Wednesday, February 26, 2014

Change ...

I've been listening to the news out of Egypt lately with such sadness.  I can remember the excitement, the hope, the optimism generated by the initial revolution.  Such possibilities!  And so hard to believe that dreams too dear to dream were apparently on the verge of coming true.

But they haven't.  Some have said that the current chaos is worse even then what was before.  Of course, it's said that the Israelites told Moses that they'd rather go back to their bondage than remain in the discomfort of their freedom.  Change is hard.  And messy.

Yesterday, while listening to the news I found myself remembering the excitement, the hope, the optimism generated by Barack Obama's initial run for the Presidency.  Here, too, was the apparent actualization of dreams many had dared not utter.   And here, too, reality has not actualized the hype.

In their book Changing for Good:  a revolutionary six-stage program for overcoming bad habits and moving your life positively forward, Ph.D.s James O. Prochaska, John C. Norcross, and Carlo C. DiClemente describe six stages through which we must move if change is going to be real and lasting.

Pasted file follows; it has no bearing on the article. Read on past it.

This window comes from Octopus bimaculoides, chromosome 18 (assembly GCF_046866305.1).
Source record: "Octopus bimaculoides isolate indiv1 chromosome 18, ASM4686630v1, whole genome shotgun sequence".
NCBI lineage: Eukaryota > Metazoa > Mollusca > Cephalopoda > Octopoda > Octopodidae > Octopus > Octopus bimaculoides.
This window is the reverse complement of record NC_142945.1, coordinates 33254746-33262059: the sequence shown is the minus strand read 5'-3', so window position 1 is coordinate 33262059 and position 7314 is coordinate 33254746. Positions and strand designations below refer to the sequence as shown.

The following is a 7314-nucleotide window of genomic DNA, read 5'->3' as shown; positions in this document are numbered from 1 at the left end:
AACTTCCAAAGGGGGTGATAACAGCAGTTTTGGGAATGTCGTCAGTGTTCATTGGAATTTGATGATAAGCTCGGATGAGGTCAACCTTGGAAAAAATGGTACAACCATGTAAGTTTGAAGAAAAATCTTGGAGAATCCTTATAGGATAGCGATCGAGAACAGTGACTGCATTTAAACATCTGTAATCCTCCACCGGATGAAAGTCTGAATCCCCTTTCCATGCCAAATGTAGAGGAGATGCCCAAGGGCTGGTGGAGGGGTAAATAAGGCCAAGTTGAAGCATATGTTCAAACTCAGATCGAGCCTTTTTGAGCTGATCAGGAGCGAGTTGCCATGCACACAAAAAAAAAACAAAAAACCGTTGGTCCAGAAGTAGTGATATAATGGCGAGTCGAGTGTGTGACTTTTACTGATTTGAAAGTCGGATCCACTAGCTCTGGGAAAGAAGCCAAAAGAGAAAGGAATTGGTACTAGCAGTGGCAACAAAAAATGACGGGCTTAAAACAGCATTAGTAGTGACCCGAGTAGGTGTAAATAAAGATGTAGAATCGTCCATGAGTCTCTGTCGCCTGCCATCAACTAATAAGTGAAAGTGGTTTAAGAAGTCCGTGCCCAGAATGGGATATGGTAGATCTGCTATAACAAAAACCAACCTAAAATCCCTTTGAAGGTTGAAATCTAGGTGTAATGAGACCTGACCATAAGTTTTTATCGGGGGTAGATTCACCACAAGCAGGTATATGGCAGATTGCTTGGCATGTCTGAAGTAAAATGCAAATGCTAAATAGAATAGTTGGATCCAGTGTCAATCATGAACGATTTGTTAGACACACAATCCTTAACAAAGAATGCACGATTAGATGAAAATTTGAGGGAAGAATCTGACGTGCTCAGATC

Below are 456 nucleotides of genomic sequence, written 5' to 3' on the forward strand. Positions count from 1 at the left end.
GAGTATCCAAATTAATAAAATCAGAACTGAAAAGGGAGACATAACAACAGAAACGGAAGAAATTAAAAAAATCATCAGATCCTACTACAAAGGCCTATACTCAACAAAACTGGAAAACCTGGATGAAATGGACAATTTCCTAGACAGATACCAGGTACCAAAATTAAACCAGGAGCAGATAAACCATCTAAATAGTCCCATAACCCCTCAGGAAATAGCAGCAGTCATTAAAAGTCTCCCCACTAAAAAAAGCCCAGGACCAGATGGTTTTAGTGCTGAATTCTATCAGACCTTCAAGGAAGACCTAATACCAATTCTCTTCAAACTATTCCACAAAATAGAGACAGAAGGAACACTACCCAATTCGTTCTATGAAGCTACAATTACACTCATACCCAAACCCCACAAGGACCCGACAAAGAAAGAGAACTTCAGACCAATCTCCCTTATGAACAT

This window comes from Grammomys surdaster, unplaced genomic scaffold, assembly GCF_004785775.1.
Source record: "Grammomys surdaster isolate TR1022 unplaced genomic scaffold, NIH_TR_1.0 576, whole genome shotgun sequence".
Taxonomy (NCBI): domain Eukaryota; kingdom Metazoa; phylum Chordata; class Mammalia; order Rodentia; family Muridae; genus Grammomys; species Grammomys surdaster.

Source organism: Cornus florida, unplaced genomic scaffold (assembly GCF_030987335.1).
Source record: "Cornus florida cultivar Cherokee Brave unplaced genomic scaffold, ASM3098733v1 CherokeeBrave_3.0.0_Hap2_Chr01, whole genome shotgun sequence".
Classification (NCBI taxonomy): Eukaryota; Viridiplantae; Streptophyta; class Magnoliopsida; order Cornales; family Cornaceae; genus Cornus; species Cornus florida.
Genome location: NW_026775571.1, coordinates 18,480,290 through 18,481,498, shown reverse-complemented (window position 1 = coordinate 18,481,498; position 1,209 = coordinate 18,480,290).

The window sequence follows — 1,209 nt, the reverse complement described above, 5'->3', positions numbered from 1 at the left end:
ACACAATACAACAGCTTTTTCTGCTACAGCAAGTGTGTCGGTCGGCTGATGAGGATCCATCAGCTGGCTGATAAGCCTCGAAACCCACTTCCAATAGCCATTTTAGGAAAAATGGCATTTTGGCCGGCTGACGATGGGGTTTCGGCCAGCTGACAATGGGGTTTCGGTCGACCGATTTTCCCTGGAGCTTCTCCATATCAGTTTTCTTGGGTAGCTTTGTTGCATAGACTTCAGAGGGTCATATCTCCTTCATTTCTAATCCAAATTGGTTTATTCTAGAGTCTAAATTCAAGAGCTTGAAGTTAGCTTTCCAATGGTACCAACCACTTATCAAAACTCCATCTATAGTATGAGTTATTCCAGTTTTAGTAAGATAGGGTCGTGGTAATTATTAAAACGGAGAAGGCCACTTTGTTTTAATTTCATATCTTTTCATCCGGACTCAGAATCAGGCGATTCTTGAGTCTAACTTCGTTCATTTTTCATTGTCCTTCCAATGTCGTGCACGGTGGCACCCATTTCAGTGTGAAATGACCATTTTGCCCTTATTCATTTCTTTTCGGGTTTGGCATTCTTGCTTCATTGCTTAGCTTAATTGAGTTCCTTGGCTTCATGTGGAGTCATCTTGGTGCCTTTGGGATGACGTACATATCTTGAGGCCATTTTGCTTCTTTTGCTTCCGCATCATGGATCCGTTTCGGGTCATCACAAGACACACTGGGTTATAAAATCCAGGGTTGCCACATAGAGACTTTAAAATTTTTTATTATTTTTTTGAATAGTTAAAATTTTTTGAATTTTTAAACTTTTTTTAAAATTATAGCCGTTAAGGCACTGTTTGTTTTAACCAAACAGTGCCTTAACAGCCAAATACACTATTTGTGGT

1. First, there's Precontemplation.  This is the stage in which you still think the people or situations
    around you are to blame.  You recognize that there's some kind of problem, but you see the cause outside of yourself.
  2. Then there's Contemplation.  Here you've begun to recognize that the cause of your problem is something you're doing or not doing, yet you're not quite ready to do something concrete about it yet.
  3. Next comes Preparation.  First you recognized that things weren't right, but it was someone else's fault.  Then you began to realize your own accountability, yet weren't ready yet to take the steps necessary to change things.  Now, while you're still not ready to make the change, you're finally ready to get ready to make it.
  4. Obviously, Action would come next.  You begin to put into action the plan you developed during the preparation phase.  (And which you might have begun thinking about during the stage of contemplation.)
  5. Then there comes Maintenance.  Here the struggle of changes becomes the struggle to keep from sliding back.
  6. Finally, there is Termination.  At this point the change has so rooted itself in you that it's no longer new, it's no longer even really change.  It is, to use a bit of cliche, "the new normal."

Changing for Good does an excellent job of explaining these stages -- including their challenges -- and helping the reader to discern where she or he is in the cycle and how to move forward.  One person, one vote, we Spring of Action is not enough.  Lasting change is a process -- whether for an individual, a society, or the world.

In Gassho,

RevWk Print this post

No comments: